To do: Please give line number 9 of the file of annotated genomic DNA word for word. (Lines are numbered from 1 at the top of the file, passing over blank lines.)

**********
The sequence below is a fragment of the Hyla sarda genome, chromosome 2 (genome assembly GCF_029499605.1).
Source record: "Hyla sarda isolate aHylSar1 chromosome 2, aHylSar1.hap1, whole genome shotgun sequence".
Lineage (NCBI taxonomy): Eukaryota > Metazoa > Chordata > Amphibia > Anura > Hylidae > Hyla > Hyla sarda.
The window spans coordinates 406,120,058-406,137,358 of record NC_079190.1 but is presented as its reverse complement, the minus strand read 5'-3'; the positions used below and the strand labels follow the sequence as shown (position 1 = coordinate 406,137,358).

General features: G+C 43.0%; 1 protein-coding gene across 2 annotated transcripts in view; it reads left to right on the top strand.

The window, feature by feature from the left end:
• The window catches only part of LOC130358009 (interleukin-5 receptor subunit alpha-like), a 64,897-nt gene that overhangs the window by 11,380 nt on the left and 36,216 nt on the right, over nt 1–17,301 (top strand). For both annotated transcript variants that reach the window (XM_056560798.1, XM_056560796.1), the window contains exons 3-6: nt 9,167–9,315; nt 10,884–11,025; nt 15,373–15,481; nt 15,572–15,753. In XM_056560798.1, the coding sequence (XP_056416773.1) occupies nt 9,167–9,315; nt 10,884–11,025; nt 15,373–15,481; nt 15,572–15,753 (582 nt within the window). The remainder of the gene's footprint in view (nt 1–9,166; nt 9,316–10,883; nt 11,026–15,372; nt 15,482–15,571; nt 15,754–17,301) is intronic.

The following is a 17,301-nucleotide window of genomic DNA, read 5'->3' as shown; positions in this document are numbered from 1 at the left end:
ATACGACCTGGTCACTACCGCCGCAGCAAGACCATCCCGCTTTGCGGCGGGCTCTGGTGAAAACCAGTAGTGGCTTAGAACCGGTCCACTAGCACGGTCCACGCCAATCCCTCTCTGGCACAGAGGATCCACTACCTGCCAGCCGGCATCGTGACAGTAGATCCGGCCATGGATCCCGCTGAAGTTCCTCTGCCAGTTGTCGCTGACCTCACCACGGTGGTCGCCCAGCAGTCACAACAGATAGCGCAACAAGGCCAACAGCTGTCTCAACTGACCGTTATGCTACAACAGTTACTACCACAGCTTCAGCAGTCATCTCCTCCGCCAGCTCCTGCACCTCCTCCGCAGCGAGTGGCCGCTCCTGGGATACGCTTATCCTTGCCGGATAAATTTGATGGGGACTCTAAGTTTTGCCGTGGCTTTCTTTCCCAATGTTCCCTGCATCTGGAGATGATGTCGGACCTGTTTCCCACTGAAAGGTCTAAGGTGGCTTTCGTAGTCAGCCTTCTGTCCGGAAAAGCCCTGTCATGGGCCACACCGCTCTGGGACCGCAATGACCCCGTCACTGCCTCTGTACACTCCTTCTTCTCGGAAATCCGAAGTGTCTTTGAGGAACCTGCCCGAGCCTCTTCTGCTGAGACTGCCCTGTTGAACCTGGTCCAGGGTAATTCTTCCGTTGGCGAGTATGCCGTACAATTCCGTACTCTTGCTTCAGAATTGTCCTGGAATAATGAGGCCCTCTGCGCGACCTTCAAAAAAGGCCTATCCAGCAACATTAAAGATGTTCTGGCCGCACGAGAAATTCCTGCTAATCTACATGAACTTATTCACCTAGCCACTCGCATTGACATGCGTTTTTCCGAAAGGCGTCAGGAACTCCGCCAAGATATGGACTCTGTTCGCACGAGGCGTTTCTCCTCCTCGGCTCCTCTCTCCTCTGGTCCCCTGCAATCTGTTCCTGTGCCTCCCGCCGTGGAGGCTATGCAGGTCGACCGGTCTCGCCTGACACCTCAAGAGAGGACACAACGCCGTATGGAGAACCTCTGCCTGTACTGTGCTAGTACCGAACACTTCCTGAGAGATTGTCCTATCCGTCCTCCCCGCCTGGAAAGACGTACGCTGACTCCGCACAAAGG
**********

ATACGACCTGGTCACTACCGCCGCAGCAAGACCATCCCGCTTTGCGGCGGGCTCTGGTGAAAACCAGTAGTGGCTTAGAACCGGTCCACTAGCACGGTCCACGCCAATCCCTCTCTGGCACAGAGGATCCACTACCTGCCAGCCGGCATCGTGACAGTAGATCCGGCCATGGATCCCGCTGAAGTTCCTCTGCCAGTTGTCGCTGACCTCACCACGGTGGTCGCCCAGCAGTCACAACAGATAGCGCAACAAGGCCAACAGCTGTCTCAACTGACCGTTATGCTACAACAGTTACTACCACAGCTTCAGCAGTCATCTCCTCCGCCAGCTCCTGCACCTCCTCCGCAGCGAGTGGCCGCTCCTGGGATACGCTTATCCTTGCCGGATAAATTTGATGGGGACTCTAAGTTTTGCCGTGGCTTTCTTTCCCAATGTTCCCTGCATCTGGAGATGATGTCGGACCTGTTTCCCACTGAAAGGTCTAAGGTGGCTTTCGTAGTCAGCCTTCTGTCCGGAAAAGCCCTGTCATGGGCCACACCGCTCTGGGACCGCAATGACCCCGTCACTGCCTCTGTACACTCCTTCTTCTCGGAAATCCGAAGTGTCTTTGAGGAACCTGCCCGAGCCTCTTCTGCTGAGACTGCCCTGTTGAACCTGGTCCAGGGTAATTCTTCCGTTGGCGAGTATGCCGTACAATTCCGTACTCTTGCTTCAGAATTGTCCTGGAATAATGAGGCCCTCTGCGCGACCTTCAAAAAAGGCCTATCCAGCAACATTAAAGATGTTCTGGCCGCACGAGAAATTCCTGCTAATCTACATGAACTTATTCACCTAGCCACTCGCATTGACATGCGTTTTTCCGAAAGGCGTCAGGAACTCCGCCAAGATATGGACTCTGTTCGCACGAGGCGTTTCTCCTCCTCGGCTCCTCTCTCCTCTGGTCCCCTGCAATCTGTTCCTGTGCCTCCCGCCGTGGAGGCTATGCAGGTCGACCGGTCTCGCCTGACACCTCAAGAGAGGACACAACGCCGTATGGAGAACCTCTGCCTGTACTGTGCTAGTACCGAACACTTCCTGAGAGATTGTCCTATCCGTCCTCCCCGCCTGGAAAGACGTACGCTGACTCCGCACAAAGG